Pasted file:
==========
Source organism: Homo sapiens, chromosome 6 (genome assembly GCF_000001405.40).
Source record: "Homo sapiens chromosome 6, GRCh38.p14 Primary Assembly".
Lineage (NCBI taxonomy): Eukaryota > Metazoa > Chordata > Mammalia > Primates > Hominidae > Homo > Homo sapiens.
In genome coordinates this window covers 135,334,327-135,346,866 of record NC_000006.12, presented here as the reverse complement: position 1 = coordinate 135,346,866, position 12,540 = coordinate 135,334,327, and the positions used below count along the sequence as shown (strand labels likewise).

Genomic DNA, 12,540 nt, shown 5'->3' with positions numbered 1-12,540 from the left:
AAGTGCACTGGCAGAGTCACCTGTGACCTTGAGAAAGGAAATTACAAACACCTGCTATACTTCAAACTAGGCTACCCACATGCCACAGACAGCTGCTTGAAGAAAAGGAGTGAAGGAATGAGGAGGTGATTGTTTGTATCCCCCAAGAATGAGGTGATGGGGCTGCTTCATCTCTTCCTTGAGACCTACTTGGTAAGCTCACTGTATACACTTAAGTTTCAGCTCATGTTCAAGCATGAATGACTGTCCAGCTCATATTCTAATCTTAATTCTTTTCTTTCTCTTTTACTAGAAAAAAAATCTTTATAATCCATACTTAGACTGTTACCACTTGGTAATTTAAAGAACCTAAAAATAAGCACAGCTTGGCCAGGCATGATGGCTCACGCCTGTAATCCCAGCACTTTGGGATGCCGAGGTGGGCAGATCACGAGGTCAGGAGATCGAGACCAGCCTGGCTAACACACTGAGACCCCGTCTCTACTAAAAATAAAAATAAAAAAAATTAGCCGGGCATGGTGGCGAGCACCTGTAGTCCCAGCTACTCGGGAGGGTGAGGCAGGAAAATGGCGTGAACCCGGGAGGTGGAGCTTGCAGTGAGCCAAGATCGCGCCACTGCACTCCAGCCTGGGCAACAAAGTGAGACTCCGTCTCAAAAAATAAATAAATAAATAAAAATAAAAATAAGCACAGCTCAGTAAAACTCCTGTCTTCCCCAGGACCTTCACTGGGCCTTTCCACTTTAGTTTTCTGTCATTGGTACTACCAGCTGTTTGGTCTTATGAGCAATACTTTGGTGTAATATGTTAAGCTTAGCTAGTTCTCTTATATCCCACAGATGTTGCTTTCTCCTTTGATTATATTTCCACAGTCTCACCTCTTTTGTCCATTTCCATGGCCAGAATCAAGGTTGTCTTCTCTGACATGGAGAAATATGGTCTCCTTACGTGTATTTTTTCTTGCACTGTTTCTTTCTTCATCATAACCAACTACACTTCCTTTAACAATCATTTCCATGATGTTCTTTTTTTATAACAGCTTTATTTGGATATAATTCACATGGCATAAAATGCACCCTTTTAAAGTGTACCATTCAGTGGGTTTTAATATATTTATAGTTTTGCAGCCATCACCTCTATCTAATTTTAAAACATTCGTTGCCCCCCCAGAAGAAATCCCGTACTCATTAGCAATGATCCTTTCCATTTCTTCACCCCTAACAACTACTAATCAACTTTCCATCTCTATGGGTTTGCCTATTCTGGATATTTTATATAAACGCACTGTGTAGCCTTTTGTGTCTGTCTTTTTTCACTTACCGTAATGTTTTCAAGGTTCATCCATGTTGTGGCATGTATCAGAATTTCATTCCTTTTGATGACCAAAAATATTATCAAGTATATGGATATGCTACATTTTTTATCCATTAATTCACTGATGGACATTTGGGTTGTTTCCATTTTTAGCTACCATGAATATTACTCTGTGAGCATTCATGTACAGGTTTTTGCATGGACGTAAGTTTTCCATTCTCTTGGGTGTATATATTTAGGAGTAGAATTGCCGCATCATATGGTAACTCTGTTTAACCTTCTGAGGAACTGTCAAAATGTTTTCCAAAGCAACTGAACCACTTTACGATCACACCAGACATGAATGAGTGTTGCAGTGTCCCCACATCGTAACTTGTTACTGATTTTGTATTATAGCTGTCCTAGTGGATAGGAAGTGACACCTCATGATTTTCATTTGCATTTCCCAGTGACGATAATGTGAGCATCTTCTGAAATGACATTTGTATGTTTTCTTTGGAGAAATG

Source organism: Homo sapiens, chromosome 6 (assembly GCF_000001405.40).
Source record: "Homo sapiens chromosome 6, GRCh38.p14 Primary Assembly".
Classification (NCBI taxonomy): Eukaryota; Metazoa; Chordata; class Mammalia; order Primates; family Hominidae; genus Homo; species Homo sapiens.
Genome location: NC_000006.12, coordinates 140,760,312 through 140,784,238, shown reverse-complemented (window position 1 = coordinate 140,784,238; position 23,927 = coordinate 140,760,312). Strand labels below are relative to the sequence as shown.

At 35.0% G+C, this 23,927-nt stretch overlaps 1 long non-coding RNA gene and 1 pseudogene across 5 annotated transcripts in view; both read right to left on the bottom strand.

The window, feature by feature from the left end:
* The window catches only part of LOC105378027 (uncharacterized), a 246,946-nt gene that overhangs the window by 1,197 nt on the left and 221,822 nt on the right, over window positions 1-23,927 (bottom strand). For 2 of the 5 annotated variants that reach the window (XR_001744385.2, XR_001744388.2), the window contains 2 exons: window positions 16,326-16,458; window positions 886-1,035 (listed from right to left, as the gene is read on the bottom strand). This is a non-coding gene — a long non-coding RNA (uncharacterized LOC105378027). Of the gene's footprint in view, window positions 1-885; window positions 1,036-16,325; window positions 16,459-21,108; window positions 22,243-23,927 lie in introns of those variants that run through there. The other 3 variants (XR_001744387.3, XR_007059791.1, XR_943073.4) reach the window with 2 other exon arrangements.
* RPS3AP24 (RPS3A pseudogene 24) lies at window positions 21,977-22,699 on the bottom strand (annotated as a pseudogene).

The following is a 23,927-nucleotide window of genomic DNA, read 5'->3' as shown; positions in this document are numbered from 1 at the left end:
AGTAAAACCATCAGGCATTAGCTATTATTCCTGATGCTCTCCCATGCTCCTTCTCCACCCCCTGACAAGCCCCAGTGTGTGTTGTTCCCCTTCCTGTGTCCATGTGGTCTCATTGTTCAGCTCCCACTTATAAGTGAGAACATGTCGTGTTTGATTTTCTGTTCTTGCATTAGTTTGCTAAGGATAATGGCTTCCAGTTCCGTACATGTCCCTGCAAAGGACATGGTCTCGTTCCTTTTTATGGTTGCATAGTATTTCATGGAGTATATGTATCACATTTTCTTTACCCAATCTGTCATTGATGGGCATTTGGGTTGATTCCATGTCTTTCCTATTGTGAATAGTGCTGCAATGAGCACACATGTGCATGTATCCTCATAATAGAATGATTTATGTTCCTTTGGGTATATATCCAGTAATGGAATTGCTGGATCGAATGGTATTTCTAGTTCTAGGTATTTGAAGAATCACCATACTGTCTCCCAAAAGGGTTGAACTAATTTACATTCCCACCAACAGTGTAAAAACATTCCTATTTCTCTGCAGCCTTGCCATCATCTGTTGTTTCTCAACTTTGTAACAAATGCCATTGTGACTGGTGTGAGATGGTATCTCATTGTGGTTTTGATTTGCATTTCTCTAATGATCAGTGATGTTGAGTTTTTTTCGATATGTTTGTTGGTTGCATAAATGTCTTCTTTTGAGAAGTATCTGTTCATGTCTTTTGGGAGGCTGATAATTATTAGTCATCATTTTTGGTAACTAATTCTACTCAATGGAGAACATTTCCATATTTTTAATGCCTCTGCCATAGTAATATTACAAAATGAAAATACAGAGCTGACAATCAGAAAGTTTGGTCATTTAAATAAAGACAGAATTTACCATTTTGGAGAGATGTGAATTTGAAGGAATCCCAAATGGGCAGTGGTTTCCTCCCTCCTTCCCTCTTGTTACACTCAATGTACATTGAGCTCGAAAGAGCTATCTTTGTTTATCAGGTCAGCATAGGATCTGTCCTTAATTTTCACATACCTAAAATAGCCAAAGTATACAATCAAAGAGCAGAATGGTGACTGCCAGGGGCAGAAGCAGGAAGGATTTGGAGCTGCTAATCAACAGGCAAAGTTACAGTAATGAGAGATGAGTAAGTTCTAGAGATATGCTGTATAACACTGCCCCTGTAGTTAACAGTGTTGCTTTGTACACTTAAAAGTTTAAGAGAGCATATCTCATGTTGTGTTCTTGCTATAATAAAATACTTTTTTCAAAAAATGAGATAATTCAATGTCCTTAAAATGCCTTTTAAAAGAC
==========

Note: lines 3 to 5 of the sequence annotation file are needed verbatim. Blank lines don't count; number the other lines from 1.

Lineage (NCBI taxonomy): Eukaryota > Metazoa > Chordata > Mammalia > Primates > Hominidae > Homo > Homo sapiens.
In genome coordinates this window covers 135,334,327-135,346,866 of record NC_000006.12, presented here as the reverse complement: position 1 = coordinate 135,346,866, position 12,540 = coordinate 135,334,327, and the positions used below count along the sequence as shown (strand labels likewise).

Genomic DNA, 12,540 nt, shown 5'->3' with positions numbered 1-12,540 from the left: